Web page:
Annotated bibliography for an international student

Published under category: Writing Ideas | 2015-05-19 11:55:54 UTC

Context: Writing annotated bibliographies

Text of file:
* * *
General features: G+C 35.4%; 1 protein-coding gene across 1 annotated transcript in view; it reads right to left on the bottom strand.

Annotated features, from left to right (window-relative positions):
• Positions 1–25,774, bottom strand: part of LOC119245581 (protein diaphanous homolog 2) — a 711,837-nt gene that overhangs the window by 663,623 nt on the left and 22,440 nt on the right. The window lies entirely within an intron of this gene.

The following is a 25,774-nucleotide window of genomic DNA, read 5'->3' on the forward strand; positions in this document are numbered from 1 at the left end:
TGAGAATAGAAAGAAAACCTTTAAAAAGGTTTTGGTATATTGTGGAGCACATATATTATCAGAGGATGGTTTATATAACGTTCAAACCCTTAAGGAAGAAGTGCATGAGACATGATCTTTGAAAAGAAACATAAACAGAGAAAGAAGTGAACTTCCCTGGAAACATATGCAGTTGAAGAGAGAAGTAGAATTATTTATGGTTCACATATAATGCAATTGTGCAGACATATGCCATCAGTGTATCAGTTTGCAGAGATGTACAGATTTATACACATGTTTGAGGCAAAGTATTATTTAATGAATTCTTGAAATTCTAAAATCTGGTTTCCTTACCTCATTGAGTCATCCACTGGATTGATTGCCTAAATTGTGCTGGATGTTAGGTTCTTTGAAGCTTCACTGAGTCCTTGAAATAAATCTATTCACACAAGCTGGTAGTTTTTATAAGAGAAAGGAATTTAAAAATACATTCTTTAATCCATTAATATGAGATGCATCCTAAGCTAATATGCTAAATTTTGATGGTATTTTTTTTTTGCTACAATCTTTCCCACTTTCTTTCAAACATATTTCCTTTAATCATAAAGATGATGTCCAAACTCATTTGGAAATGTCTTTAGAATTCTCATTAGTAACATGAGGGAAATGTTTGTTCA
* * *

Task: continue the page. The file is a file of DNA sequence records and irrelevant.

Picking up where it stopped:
Acker, Paul. "Horror and the Maternal in" Beowulf"." PMLA (2006): 702-716. Print. The author in this work analyzes the characters and their deeds as they transpire in the medieval poem. The author is an accredited professor of English, doubling up as an acclaimed author and editor of poetic literature. The author’s extensive analysis depicts the poet’s intentions, which are to portray monsters and their impact on the society. The monsters in the poem are created in a fictive society. They include Grendel, his mother and the dragon among others. I will use this source to show how the female characters in the poem, such as Grendel’s mother, who is portrayed as the main antagonist, contrasts the feminine ideals that were embraced in the Anglo Saxon period. This source is creditable as the author is a professor of English whose critical analysis helps strengthen and explain the portrayal of some of the women characters as atrocious and thus monsters in the society. Albano, Robert A. "The role of women in Anglo-Saxon culture: Hildeburh in Beowulf and a curious counterpart in the Volsunga Saga." English language notes 32.1 (1994): 1-10. This article discusses the roles and obligations that women in the Anglo-Saxon culture had. The women then were very conservative and always put in effort to take care of their families and husbands. The author critically analyses Hildeburh character as it is depicted in the poem. Hildeburh who was Danish, played her role as a peace weaver when she married the king of Jutes namely Finn. I will use this source to help put into perspective the type of society that existed during that Anglo Saxon period. The society then expected certain individuals to carry a burden for the benefit of the entire community, for example to end a dispute or war between two communities, the selected woman had to accept the hand in marriage of the rival King. Through this way, peace would be upheld. This source is credible as Roberts crucial analyses support the observation regarding the influence that women had, which cannot be understated. Alfano, Christine. "The issue of feminine monstrosity: A reevaluation of Grendel's Mother." Comitatus: A Journal of Medieval and Renaissance Studies 23.1 (1992). Print. In her work, Christine argues that the original Beowulf as written in the Anglo Saxon era portrayed Grendel’s mother as a female warrior. It references the original poem and blames translators and critics for having labeled Grendel’s mother as a monstrous feminine character. According to later translations as the author protests, the character has been redefined and the literature works that we access now label Grendel’s mother as a cruel and outrageous woman. The earlier version starting from the Old English edition termed Grendel’s mother as Ides, meaning lady. Subsequent translations label the mother as a monstrous woman who kept grief as a result of war wounds in her mind, a monstrous ogress who was lamenting the loss of her son and as a result sought revenge. These translations contradict the viewpoint that the mother was originally an outrageous woman by implying that the current texts might be different from the original work as a result of modification during translation. Christine is an accredited author whose analysis I will use to show that Grendel’s mother is today regarded as an antagonist. Chance, Jane. "The Structural Unity of Beowulf: The Problem of Grendel’s Mother." New Readings on Women in Old English Literature (1990): 248-61. Print. Chance in her analysis of the poem, discusses the disparity between the feminine ideal and Grendel's mother. Women in Old English literature were depicted as pillars of the society. They were mandated with maintaining a structural unity in the society. However, if they acted different then this unity would be disrupted. In order to expose this, Chance analyses the fight the mother had with Beowulf and argues that it was what instigated the fight between Grendel and Beowulf as well as with the dragon. I will use her analysis to show how females are portrayed as being manipulative and having influence over males in the medieval era. This source is creditable as its views concur with the observation that women characters influenced their husbands and male counterparts to act in a manner that supported their own personal schemes. Crossley-Holland, Kevin, and Heather O'Donoghue, eds. Beowulf. Oxford University Press, 1999. Print. The two authors who work as a translator and editor respectively translate the original work written in the Anglo Saxon period. They employ considerable editorial tools as evident from a critical introduction of the events as they unfold in the poem. Being translators, they are faced with the difficult task of reproducing the literal work as it was written in the original text without any major alterations. I will use this source, as despite the challenges and ignoring the minor translational changes here and there, they authors are able to produce an acclaimed translation that helps give a clearer detail of the events as they transpired in the poem especially from the women characters. The source is creditable as the authors are accredited and well experienced. Earl, James Whitby. Thinking about Beowulf. Stanford, Calif.: Stanford University Press, 1994. Print. The author in his work examines the originality of the literary work and contests that it could have been a fictional work of art and not necessarily one depicting customs of a historical society. He argues that the poem cannot be dated, as it was believed to have been originally orally narrated. Therefore, depictions of the women in the poem can be taken as mere fiction. This source is creditable as since the author recounts the actions of the characters and compares them to the traditions practiced in the Anglo Saxon period and their correlation with the reader and current cultures. I will employ this source to illustrate that despite the vast difference in time, the Anglo Saxon women can be compared to the modernized women in the sense that their influence in the community has significant impacts. This source is credible as makes it possible to understand the culture that these Anglo Saxons practiced and consequently understand their responsibilities and actions. In addition, it also becomes possible to associate those traditions and beliefs with the ideals of the modern day woman. Ferrante, Joan M.. Woman as image in medieval literature, from the twelfth century to Dante. New York: Columbia University Press, 1985. Print. The author in this work combines her knowledge of medieval literature to demonstrate and analyze the prejudice that women characters face from male poets. I will use this source whose argument is that women are supposed to be the pillar and fosters of unity and harmony in the society, however instead they are depicted as having philosophical and psychological conflicts, consequently, being detested by men. As a result, most medieval literature depicts them as the instigators of conflict. This source is credible as it supports the observation of characters such as Grendel’s mother as the source of conflict resulting to the wars between the main protagonist and the adversaries in the poem. There are other women as well who are depicted as violent instead of being gracious, kind and good hostesses, and result to using weapons as in the case of Thryth who slayed anyone who wandered through her hallways. Kliman, Bernice W. "Women in Early English Literature,“Beowulf” to the “Ancrene Wisse”." Nottingham Medieval Studies 21.1 (1977): 32-49. Print. The author examines characters from Beowulf and Ancrene Wisse and draws similarities and differences. In both texts, feminine characters are depicted as emotional, scheming and dominant. I will use this source to illustrate that in the case of Beowulf, some of the women are portrayed as being atrocious as in the case of Grendel’s mother, instigating chaos and hostility for their own selfish reasons. There is also the case of Thryth who also appears to be ruthless and shows disregard for life. However, she is contrasted with Grendel’s mother who is a monster in nature whereas Thryth is human. Kliman is an acclaimed author who in this work explores the manner in which women were portrayed in the medieval times and as result renders the source creditable Mitchell, Bruce, and Fred C. Robinson. A guide to Old English. 5th ed. Oxford, UK: Blackwell, 1992. Print. These two authors retranslate the tale of Beowulf as told from the subsequent poems. They too face the dilemmas faced by other translators of trying to maintain the original context as written by the poet. The source is creditable as the authors uphold excellence in demonstrating and explaining the characters in a more comprehensive and clear manner helping the reader to understand the customs and traditions of the people of the medieval era. I will employ the source to show the depiction of women as influential and manipulative. In addition, they help bring out other characters in the poem as well. Murphy, Michael. "Vows, boasts and taunts, and the role of women in some medieval literature." English Studies 66.2 (1985): 105-112. Print. Murphy in this essay demonstrates how women were portrayed in the Anglo Saxon era. He argues that women were viewed in contempt during that period. He quotes a popular legend that talked of a woman who made a vow not to remove her shift until a particular city had been captured during a siege. However, the war took longer than estimated and by the time her husband whom she was fervently devoted to won the war and claimed the city, her shift had become “isabelline”. This illustrates the manner in which women were viewed in the middle ages considered civilized. They were comically disregarded as opposed to those hailing from the earlier eras such as that in which the poem was written. I will employ this source to show how in the ‘Beowulf era’, the Anglo Saxon women acted as peacemakers and peace weavers by accepting to partake in social traditions such as marriage among rival tribes as well embracing and taking care of visitors despite being of rival tribes. Thus, they were taken as serious and influential people with reason to cause major impact. In contrast, their counterparts were taken less seriously as their behaviors were despised or taken in contempt. The source is creditable as Murphy is a recognized author with vast knowledge in English studies. Porter, Dorothy Carr. "The Social Centrality of Women in Beowulf: A New Context." The Heroic Age 5 (2001). Print. In this paper, Dorothy examines the roles that women characters played in the poem. Among them is the role of being good hostesses, monsters as well as peace weavers in the society. The source is creditable as it uses examples of characters such as Wealhtheow and Hygd, who are depicted as the two women who were queens and played their roles outstandingly. This was especially during functions or visits by important guests, where they ensured that the food and drink was flowing and also made sure that everyone was having a great time. As an example, Dorothy notes this where queen Wealhtheow offers the cup to her husband, then the knights and finally Beowulf. Her anthropological analysis exemplifies the significant role that women played or were expected to perform in the society. I will use this source as it demonstrates comprehensively their main significance in the poem as influential both politically and in family matters. Zesmer, David M. Guide to English literature from Beowulf through Chaucer and medieval drama. Ed. Stanley B. Greenfield. Greenwood Press, 1982. Print. This work attempts to give a survey of the literature that originated in the medieval era as well as help understand or explain the perspectives of critics who have criticized such works. The source is creditable as it compiles annotated bibliographies, which have been cautiously prepared to compliment the main text. I will use the source to show that through the author’s views, it becomes clear what kind of society the literatures portray and what sort of behavior the people, notably the women, exhibited during such times. Women played various roles among them catering to their husbands and being devoted to their families. Such an example is queen Hygd, who is portrayed as an attentive hostess as evident when she takes it upon herself to move through the spacious building with mead-cups, attending to the people, carrying flagons of drinks to the hands of the Hæthnas. On the other hand, there are some female characters that are shown to have let emotional problems overcome their consciousness and become trouble and eventually war perpetrators. These are for example Grendel’s mother and Thryth. Zesmer also analyses other characters from other literary works, which originated from around the same medieval era. He draws comparisons and contrasts in their behaviors as depicted in the texts. ORDER PLAGIARISM FREE PAPER